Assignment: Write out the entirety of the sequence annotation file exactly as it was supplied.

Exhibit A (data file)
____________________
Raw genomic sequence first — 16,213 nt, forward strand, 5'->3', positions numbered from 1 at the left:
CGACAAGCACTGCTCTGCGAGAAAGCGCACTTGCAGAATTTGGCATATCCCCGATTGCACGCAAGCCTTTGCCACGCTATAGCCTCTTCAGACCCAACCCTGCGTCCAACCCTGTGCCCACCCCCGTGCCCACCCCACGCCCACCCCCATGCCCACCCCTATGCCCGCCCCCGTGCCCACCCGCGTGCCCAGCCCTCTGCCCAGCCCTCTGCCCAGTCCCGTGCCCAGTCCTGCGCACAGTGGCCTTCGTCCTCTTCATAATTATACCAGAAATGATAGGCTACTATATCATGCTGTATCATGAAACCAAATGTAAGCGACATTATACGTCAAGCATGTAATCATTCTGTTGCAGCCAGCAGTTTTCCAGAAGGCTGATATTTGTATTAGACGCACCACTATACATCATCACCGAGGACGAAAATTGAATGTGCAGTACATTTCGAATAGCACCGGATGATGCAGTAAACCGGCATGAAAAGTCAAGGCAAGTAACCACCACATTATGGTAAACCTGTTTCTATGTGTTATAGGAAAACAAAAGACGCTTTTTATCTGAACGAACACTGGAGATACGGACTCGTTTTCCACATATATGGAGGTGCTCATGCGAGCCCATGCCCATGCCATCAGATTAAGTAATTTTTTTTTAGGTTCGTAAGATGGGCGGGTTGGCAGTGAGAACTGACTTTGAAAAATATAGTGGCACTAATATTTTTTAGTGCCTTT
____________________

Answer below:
Raw genomic sequence first — 16,213 nt, forward strand, 5'->3', positions numbered from 1 at the left:
CGACAAGCACTGCTCTGCGAGAAAGCGCACTTGCAGAATTTGGCATATCCCCGATTGCACGCAAGCCTTTGCCACGCTATAGCCTCTTCAGACCCAACCCTGCGTCCAACCCTGTGCCCACCCCCGTGCCCACCCCACGCCCACCCCCATGCCCACCCCTATGCCCGCCCCCGTGCCCACCCGCGTGCCCAGCCCTCTGCCCAGCCCTCTGCCCAGTCCCGTGCCCAGTCCTGCGCACAGTGGCCTTCGTCCTCTTCATAATTATACCAGAAATGATAGGCTACTATATCATGCTGTATCATGAAACCAAATGTAAGCGACATTATACGTCAAGCATGTAATCATTCTGTTGCAGCCAGCAGTTTTCCAGAAGGCTGATATTTGTATTAGACGCACCACTATACATCATCACCGAGGACGAAAATTGAATGTGCAGTACATTTCGAATAGCACCGGATGATGCAGTAAACCGGCATGAAAAGTCAAGGCAAGTAACCACCACATTATGGTAAACCTGTTTCTATGTGTTATAGGAAAACAAAAGACGCTTTTTATCTGAACGAACACTGGAGATACGGACTCGTTTTCCACATATATGGAGGTGCTCATGCGAGCCCATGCCCATGCCATCAGATTAAGTAATTTTTTTTTAGGTTCGTAAGATGGGCGGGTTGGCAGTGAGAACTGACTTTGAAAAATATAGTGGCACTAATATTTTTTAGTGCCTTT